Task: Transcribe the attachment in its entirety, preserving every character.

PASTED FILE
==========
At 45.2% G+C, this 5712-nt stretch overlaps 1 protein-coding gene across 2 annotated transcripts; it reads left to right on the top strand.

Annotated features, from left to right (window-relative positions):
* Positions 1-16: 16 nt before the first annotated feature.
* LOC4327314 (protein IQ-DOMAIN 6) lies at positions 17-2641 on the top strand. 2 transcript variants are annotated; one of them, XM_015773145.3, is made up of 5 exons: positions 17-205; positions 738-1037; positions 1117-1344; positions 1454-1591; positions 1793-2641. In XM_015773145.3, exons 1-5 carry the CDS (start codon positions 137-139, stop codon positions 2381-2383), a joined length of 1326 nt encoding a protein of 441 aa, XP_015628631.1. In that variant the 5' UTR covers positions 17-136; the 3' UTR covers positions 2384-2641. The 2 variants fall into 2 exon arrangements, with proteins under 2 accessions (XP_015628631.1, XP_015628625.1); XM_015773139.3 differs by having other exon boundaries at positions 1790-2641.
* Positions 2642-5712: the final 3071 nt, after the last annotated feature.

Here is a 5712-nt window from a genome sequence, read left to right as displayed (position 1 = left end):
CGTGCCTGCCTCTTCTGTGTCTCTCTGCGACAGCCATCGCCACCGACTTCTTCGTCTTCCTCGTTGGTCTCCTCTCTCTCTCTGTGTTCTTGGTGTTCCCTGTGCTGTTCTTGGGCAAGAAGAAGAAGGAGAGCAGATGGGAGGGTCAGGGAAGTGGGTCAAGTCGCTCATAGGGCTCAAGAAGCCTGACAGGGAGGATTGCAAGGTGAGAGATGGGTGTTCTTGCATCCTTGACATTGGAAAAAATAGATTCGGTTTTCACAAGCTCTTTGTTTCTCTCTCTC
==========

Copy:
At 45.2% G+C, this 5712-nt stretch overlaps 1 protein-coding gene across 2 annotated transcripts; it reads left to right on the top strand.

Annotated features, from left to right (window-relative positions):
* Positions 1-16: 16 nt before the first annotated feature.
* LOC4327314 (protein IQ-DOMAIN 6) lies at positions 17-2641 on the top strand. 2 transcript variants are annotated; one of them, XM_015773145.3, is made up of 5 exons: positions 17-205; positions 738-1037; positions 1117-1344; positions 1454-1591; positions 1793-2641. In XM_015773145.3, exons 1-5 carry the CDS (start codon positions 137-139, stop codon positions 2381-2383), a joined length of 1326 nt encoding a protein of 441 aa, XP_015628631.1. In that variant the 5' UTR covers positions 17-136; the 3' UTR covers positions 2384-2641. The 2 variants fall into 2 exon arrangements, with proteins under 2 accessions (XP_015628631.1, XP_015628625.1); XM_015773139.3 differs by having other exon boundaries at positions 1790-2641.
* Positions 2642-5712: the final 3071 nt, after the last annotated feature.

Here is a 5712-nt window from a genome sequence, read left to right as displayed (position 1 = left end):
CGTGCCTGCCTCTTCTGTGTCTCTCTGCGACAGCCATCGCCACCGACTTCTTCGTCTTCCTCGTTGGTCTCCTCTCTCTCTCTGTGTTCTTGGTGTTCCCTGTGCTGTTCTTGGGCAAGAAGAAGAAGGAGAGCAGATGGGAGGGTCAGGGAAGTGGGTCAAGTCGCTCATAGGGCTCAAGAAGCCTGACAGGGAGGATTGCAAGGTGAGAGATGGGTGTTCTTGCATCCTTGACATTGGAAAAAATAGATTCGGTTTTCACAAGCTCTTTGTTTCTCTCTCTC